Electrical fields around electrofishing anodes are critical to fish capture effectiveness. The size, shape and intensity of those electrical fields are determined by the anode design and deployment in the water as well as by the electricity applied to them. There were two main questions to answer in this little study: (1) Could accurate electrical measurements be made from approximately ¼ scale model electrodes in a small body of water, and (2) Would those measurements provide useful information about the effect of anode ring size on their electrical fields?
For this study, model anodes were constructed basically in the shape of Wisconsin rings with six droppers each. Normally, droppers are flexible cables for movement through the water and through brush or vegetation, but the model droppers were constructed of stiff metal rods in order to maintain their shape and their relative position in the water. The three rings had maximum distances between rod centers of 20.5, 13.4 and 9.3 cm. The rods were 15 cm long immersed 11.8 cm in the water while the rings themselves were above the water. Thus, the immersed surface area of each anode array was the same. Each anode array was placed on a non-conductive circular plate resting on the test tank (kiddie pool) bottom to prevent puncture by the stiff droppers. A 24 x 28 cm aluminum plate served as the cathode. The cathode plate lay flat on the bottom of the test tank such that only the top half was exposed to the water for conducting electrical current. The test tank water inside dimensions were approximately 190 x 118 cm, filled to a depth of 12.5 cm. Ambient water conductivity was 156 µS/cm at 27 C. An ETS ABP-3 backpack electrofisher served as the power supply for 50 volts of continuous direct current, and voltage at distance from the anode array center was measured with a UNI-T UT81B scopemeter set on meter mode.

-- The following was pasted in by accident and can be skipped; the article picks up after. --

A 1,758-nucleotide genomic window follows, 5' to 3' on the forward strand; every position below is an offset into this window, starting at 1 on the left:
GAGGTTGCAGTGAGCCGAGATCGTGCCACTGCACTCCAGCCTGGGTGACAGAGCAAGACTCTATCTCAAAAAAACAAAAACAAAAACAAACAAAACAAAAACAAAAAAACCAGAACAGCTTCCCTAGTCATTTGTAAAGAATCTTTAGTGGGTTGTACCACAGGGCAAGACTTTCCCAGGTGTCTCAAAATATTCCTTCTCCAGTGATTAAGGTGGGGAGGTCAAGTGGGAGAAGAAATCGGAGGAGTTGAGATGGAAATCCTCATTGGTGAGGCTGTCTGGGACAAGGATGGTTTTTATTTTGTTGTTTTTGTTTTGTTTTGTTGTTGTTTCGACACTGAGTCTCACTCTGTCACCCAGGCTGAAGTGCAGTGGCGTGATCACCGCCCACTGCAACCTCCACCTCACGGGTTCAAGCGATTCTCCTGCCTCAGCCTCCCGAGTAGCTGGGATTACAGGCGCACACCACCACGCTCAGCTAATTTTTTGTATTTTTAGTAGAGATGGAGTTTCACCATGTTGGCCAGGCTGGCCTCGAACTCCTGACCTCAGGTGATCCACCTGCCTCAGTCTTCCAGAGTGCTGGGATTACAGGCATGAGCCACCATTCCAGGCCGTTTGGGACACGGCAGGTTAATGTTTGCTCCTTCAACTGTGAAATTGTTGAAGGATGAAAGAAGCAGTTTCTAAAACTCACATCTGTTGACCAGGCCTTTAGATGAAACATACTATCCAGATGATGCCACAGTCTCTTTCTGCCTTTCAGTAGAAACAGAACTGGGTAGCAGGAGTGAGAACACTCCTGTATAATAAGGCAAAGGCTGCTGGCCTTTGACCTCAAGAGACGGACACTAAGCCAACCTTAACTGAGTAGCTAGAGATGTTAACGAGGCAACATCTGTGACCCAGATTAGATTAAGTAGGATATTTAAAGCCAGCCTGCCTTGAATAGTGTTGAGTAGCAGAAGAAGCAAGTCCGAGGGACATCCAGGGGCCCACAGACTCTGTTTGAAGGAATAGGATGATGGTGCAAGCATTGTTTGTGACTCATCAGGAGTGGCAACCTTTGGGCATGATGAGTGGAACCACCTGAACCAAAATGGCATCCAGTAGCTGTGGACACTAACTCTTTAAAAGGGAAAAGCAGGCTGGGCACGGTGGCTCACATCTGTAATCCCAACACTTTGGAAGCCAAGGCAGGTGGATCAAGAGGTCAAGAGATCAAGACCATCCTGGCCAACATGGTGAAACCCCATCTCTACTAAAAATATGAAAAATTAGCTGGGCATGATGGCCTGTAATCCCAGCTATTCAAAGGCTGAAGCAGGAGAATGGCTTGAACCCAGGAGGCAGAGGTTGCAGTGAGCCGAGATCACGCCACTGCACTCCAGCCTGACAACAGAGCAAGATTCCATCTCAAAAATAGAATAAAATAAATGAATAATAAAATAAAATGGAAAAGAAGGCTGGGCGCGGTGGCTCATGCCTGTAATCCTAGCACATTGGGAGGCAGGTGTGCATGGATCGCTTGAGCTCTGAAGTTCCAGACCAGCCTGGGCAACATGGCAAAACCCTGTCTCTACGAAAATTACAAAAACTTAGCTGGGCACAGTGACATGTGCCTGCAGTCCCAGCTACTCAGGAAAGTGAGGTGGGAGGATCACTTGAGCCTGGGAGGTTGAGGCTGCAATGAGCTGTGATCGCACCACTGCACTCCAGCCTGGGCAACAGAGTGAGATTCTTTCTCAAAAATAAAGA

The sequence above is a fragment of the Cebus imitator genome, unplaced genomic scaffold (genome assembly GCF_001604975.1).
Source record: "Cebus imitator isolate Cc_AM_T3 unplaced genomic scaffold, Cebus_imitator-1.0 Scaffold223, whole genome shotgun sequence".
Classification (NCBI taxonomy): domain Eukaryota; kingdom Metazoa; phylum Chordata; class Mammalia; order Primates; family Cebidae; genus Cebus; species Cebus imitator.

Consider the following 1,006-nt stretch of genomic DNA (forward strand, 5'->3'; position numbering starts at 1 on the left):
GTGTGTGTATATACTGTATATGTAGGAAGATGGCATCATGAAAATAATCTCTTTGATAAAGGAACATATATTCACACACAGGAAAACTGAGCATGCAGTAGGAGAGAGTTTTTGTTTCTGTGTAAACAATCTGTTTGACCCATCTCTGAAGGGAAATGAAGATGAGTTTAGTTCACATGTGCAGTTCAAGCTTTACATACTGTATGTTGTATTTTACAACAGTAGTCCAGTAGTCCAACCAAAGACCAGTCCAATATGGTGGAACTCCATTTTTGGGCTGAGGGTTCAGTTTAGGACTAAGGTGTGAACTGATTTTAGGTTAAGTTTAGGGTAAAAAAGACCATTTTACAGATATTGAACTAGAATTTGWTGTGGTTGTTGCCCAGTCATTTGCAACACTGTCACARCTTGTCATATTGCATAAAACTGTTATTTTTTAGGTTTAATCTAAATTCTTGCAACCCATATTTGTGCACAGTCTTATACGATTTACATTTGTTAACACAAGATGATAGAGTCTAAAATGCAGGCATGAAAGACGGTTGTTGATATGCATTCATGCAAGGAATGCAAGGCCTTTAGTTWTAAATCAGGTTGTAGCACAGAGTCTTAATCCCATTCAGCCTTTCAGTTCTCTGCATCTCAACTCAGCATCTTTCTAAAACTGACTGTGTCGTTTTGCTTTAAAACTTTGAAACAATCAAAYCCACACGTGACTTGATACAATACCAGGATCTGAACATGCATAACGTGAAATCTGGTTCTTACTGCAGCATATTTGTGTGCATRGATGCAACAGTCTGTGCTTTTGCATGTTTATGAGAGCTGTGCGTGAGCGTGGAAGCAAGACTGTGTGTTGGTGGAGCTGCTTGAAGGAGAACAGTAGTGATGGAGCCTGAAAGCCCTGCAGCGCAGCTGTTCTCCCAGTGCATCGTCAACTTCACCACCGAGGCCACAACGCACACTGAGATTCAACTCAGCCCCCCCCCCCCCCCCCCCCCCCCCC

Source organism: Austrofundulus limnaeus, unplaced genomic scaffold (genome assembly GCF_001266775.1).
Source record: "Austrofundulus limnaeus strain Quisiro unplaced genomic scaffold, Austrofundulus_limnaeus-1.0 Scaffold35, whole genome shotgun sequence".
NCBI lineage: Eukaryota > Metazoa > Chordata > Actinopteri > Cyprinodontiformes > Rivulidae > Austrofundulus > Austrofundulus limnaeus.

Model “Wisconsin” ring anodes of 9.3, 13.4 and 20.5 cm max distances between dropper rod centers. Rods were of 3/16 inch stock (4.8 mm) immersed 11.8 cm. Anodes were graciously built by Mr. Rocky Carney of Magnolia Steel of Natchitoches, Inc., Hagewood, Louisiana. If can consider these as ¼ scale, at full size the rings would be 14.6, 21.1 and 32.3 inches in diameter of ¾ inch stock for the dropper rods.
The three ring anode arrays shown together to emphasize their relative proportions.
Test setup in kiddie pool. Pool water area approximately 190 x 118 cm, filled to a depth of 12.5 cm. Ambient water conductivity was 156 µS/cm at 27 C. An ETS ABP-3 backpack electrofisher served as the power supply for 50 volts of continuous DC and measured at distances from the anode center with a UNI-T UT81B scopemeter set on meter mode. If metal plate cathode represents an electrofishing boat and the model anode array represents a full-size anode array which typically is suspended from a boom off the boat bow, then the voltage measurements were made in the fore direction from the anode array, i.e. away from the boat.